Mayor Ed Lee – MayorEdwinLee@sfgov.org
Board of Supervisors – Board.of.Supervisors@sfgov.org
Hillary Ronen , District Supervisor – Hillary.Ronene@sfgov.org
Aaron Peskin, District Supervisor – Aaron.Peskin@sfgov.org
Malia Cohen, District Supervisor – Malia.Cohen@sfgov.org
Ahsha Safai, District Supervisor – Ahsha.Safai@sfgov.org
Jane Kim, District Supervisor – Jane.Kim@sfgov.org
Katy Tang, District Supervisor – Katy.Tang@sfgov.org
London Breed, District Supervisor – London.Breed@sfgov.org
Norman Yee, District Supervisor – Norman.Yee.Bos@sfgov.org
Sandra Fewer, District Supervisor – Sandra.Fewer@sfgov.org
Mark Farrell, District Supervisor – Mark.Farrell@sfgov.org
Jeff Sheehy, District Supervisor – Jeff.Sheehy@sfgov.org
MTA Board firstname.lastname@example.org
October 20, 2017
After watching the last few meetings at SFMTA, SFCTA, and the Board of Supervisors Committee hearings and meetings, I have a suggestion for you to consider to solve some of the congestion problems and perhaps save yourselves from the angry voters who are calling you daily to complain.
“Don’t let SFMTA or PUC or DPW start any new street projects until they finished the streets they have torn up now. Van Ness and the Central Subway projects are not the only problem, just the biggest. There are many problems with smaller street alterations that are being slapped onto the streets without notice or engagement with the public.
Besides killing business, enraging residents, and everyone else who moves through the city, SFMTA is creating a huge mess by constantly starting new work before finishing anything. The pace of street work on top of all the other construction has outstripped the labor market, resulting in really high labor costs. The contractors can’t hire subcontractors to do anything immediately because they are already booked. Look for that problem to escalate since many contractors will be needed to repair the fire damage. You can fix that problem.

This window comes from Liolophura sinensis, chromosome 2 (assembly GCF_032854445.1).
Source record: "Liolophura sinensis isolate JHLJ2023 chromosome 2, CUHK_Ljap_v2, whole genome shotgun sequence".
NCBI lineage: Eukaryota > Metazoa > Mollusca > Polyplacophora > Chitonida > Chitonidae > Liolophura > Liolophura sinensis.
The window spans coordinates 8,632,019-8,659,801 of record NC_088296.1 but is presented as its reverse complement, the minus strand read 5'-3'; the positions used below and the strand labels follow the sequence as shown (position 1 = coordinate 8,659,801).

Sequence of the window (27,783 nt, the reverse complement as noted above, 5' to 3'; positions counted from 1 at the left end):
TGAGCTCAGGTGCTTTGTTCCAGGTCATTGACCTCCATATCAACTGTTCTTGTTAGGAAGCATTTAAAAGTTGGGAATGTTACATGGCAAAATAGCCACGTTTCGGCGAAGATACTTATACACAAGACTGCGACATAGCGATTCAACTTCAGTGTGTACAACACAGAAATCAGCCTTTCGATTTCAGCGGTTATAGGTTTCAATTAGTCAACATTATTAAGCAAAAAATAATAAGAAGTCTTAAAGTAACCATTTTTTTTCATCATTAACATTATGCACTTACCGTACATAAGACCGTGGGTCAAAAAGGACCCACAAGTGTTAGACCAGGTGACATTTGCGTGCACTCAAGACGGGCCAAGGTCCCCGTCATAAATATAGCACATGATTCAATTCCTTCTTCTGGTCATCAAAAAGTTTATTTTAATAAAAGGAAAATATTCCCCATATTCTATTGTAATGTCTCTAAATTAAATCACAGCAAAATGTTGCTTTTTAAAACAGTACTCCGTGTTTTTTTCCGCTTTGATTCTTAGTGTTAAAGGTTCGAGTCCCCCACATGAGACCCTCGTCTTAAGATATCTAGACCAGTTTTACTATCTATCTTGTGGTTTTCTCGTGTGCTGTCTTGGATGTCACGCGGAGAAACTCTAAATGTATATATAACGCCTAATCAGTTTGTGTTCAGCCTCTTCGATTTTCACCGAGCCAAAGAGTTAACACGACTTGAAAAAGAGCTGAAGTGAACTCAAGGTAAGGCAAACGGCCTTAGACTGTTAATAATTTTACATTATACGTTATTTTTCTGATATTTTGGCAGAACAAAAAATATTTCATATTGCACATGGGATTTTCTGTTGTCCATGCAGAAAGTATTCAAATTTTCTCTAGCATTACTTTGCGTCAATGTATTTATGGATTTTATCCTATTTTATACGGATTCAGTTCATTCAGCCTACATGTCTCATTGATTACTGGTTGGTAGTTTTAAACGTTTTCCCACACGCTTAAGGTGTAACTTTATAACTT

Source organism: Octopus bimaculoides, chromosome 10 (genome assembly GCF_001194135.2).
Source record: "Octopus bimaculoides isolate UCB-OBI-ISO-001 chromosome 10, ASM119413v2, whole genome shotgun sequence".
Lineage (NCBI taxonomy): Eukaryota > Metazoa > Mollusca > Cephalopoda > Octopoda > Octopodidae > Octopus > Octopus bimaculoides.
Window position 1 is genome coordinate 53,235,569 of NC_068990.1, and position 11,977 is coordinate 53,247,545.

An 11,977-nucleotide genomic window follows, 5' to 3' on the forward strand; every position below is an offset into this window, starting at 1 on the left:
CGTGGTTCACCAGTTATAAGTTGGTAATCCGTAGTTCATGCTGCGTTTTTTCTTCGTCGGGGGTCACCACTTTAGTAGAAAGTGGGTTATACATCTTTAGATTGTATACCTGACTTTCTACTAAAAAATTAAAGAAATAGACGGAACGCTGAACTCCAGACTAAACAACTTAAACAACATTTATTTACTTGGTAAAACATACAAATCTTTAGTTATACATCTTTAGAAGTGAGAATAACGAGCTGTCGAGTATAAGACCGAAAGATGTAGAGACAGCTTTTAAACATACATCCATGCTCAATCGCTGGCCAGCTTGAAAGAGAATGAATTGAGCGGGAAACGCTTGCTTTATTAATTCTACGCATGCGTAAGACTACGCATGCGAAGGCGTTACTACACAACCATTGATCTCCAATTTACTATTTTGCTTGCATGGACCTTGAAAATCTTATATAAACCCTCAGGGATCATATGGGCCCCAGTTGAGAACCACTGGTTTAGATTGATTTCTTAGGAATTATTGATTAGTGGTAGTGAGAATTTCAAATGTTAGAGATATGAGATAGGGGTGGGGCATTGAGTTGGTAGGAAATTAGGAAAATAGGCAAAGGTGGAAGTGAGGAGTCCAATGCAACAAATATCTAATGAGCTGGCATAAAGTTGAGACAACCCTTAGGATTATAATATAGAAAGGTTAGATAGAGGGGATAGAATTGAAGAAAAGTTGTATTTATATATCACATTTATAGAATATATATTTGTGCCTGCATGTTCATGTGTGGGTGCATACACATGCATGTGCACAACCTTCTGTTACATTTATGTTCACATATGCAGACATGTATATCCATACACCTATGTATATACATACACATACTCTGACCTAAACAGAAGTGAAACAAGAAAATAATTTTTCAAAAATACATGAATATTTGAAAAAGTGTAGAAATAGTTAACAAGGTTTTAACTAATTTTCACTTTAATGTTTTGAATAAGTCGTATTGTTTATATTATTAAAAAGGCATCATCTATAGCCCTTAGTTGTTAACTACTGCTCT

What is the rush? Pushing a huge, complex construction project like the Van Ness BRT through as fast as possible is probably not the best approach to getting a quality job. Remember you always choose between fast, cheap and quality work.
Why do you think labor costs are so high? Because there is a labor shortage and you are partly responsible for that shortage by allowing non-stop street projects and other city-funded projects to be started before finishing the ones that are under way. The shortage of construction workers has also hit the private markets, and is part of the increase in housing costs. No one can hire a plumber, electrician or contractor because they are competing with the city. Many contractors were pushed out to make room for housing and many prefer to work outside the city near their new quarters. Why drive into the city to work under current stressful conditions when you can drive a few blocks to work near your new home?
Consider treating labor shortages the way you treat housing shortages and cut back on expansion of construction projects to relieve that shortage. Remember if you build enough housing the costs go down? Well, if you hire less people, the labor shortage will subside and your contractors and subcontractors may be able to do their work in a calmer less stressful manner. Do you really want contractors working longer shifts? It will certainly put less pressure on you from the public if you slow the pace.
You, supervisors can solve this problem for everyone by ceasing any new starts for six months and give the citizens and visitors of San Francisco a big bonus present that will not cost a dime. Stop work on contiguous streets. Clean up Powell while Van Ness is down. Slowing the pace will certainly put less pressure on you from the public and might save your jobs the next time you run for office.
Mari Eliza, concerned citizen